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Accueil » Russian Art in Danger: Fabergé in the Epicentre of International Plot

Russian Art in Danger: Fabergé in the Epicentre of International Plot

27 Août 2013

Over the past few decades the Russian art market in Western Europe and the US has become a place of chaos and confusion due to a surge in misinformation and the falsification of historical facts. A closed circle of stakeholders, including auction houses and renowned art dealers, are operating in a system with the aim to manipulate and control the narrow and specific Russian art market. Initially goodwill was created by gaining the trust of the Russian artistic elite and presenting western “experts” whose objective it was to “promote Russian art and culture”.

However, the knowledge vacuum in applied Russian art was filled with pseudo-academic books and articles and suspicious auctions and exhibitions. Far away from Russia, thus cut from its historical context and archival evidence, these “experts” started to irrevocably damage Russia’s cultural heritage by questioning the authenticity of important works of art and, vice versa, presenting counterfeits as masterpieces. With the support of powerful institutions such as insurance giant ‘Lloyd’s’ and the judicial apparatus of the United Kingdom, these harmful practices are still carried out. All possible measures to prevent the collapse of the status quo were put in place during the 2008 insurance trial involving the Imperial Fabergé Easter Egg the Bouquet of Yellow Lilies Clock Egg (1893), at the Royal Courts of Justice in London.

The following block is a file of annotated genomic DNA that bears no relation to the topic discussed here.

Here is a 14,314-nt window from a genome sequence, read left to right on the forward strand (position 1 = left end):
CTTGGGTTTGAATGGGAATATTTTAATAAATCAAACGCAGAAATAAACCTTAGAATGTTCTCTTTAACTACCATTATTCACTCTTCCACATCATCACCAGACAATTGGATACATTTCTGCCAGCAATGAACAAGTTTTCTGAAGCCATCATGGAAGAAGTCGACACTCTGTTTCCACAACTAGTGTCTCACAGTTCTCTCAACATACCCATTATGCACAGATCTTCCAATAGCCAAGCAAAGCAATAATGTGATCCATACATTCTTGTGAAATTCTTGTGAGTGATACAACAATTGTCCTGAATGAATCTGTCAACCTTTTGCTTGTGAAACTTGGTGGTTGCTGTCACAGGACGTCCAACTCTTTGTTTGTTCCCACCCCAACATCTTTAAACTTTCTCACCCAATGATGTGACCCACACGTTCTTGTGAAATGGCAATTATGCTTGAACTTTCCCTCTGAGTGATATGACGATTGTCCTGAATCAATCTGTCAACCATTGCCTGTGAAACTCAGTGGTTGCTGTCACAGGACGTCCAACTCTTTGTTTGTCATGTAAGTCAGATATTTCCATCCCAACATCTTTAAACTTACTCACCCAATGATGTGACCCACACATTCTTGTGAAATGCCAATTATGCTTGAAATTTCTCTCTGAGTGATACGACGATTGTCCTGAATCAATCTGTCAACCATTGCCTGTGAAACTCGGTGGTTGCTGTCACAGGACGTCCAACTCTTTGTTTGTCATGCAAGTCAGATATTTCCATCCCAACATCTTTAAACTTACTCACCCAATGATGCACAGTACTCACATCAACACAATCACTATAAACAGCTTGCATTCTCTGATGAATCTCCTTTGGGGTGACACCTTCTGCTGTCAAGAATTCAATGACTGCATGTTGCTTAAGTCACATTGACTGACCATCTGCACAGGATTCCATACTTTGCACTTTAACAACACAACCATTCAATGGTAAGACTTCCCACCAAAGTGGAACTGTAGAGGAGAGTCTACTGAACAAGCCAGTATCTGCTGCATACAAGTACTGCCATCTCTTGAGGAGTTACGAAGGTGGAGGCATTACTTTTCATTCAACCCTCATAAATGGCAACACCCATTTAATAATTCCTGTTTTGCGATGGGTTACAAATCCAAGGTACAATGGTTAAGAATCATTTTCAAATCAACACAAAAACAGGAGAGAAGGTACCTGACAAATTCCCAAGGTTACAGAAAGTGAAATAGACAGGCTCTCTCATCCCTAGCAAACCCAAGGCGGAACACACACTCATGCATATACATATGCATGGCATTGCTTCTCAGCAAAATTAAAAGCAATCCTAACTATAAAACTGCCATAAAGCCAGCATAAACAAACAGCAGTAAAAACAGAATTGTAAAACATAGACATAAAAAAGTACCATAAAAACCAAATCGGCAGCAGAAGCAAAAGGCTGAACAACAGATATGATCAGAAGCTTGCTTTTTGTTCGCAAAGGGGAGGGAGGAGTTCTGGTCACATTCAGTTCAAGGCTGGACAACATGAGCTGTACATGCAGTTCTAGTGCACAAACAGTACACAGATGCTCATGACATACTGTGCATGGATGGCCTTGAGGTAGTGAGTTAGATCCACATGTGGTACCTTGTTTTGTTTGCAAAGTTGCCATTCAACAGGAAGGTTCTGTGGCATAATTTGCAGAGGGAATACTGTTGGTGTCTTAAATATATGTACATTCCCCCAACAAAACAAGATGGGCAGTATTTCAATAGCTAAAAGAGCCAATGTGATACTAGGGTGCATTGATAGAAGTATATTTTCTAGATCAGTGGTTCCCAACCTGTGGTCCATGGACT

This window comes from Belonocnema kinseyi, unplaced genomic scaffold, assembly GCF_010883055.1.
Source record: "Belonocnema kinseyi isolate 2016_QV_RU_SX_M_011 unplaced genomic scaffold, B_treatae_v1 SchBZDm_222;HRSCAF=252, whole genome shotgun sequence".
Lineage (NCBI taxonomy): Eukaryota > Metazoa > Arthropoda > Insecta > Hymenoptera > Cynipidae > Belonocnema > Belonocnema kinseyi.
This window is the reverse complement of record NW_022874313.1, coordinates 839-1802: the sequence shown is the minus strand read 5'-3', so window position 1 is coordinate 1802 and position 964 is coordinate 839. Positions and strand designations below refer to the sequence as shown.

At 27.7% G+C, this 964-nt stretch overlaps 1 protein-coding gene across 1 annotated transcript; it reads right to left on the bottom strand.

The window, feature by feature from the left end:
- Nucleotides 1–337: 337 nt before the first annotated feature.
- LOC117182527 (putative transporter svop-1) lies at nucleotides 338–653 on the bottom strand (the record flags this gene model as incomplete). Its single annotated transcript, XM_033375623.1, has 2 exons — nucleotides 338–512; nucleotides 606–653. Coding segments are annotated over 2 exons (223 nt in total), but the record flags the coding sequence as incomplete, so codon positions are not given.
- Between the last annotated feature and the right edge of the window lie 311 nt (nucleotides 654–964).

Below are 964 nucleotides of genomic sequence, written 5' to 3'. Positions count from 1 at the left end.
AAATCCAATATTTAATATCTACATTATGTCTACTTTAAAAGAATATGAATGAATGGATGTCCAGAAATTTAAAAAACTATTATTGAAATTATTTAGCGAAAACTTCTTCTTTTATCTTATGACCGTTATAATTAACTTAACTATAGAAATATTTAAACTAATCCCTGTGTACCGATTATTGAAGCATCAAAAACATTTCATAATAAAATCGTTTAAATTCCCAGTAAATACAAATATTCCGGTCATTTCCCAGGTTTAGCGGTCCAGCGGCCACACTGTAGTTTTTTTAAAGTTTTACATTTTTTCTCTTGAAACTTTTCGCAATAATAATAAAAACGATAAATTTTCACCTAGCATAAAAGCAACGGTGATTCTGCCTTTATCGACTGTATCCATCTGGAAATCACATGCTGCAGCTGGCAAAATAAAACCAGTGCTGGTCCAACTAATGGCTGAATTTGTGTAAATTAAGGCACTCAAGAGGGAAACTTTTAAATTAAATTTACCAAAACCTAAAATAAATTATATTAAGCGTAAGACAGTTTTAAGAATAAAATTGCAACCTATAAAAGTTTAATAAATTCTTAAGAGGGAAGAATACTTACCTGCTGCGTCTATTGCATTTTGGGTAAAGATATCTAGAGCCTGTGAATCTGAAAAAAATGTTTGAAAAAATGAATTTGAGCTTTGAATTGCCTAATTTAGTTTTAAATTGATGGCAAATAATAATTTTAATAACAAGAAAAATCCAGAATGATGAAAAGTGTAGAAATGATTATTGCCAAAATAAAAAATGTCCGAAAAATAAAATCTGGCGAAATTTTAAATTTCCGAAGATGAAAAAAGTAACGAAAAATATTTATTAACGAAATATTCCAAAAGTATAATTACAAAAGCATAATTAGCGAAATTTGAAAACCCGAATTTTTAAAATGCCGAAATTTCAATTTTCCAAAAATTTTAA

The trial, “Kamidian V Holt (Lloyd’s)”, provides a unique window into the existing western monopoly on Russian art and, together with other controversial cases described, produced clear evidence of the links between leading auction houses, “experts”, established art dealers and major insurance companies. This article depicts the story of the Bouquet of Yellow Lilies Clock Egg and that of other important Fabergé works of art over a period of auction sales and exhibitions in Europe and the US spanning roughly 40 years. It reveals how decades of dubious affairs have created a sphere of negative prejudices around Russian art that have damaged and endangered Russia’s cultural heritage, and caused a lack of confidence among buyers. Unfortunately, the field of Fabergé art is just the top of the iceberg.

→  Continue to read the full article by Michel Kamidian in English  (PDF 1.9 MB)
→  Switch to its Russian translation


© 2013 Michel Kamidian (Мишель Камидиан).

All rights reserved which includes the right to reproduce this article or portions thereof in any form whatsoever except as provided by the copyright law of the European Union.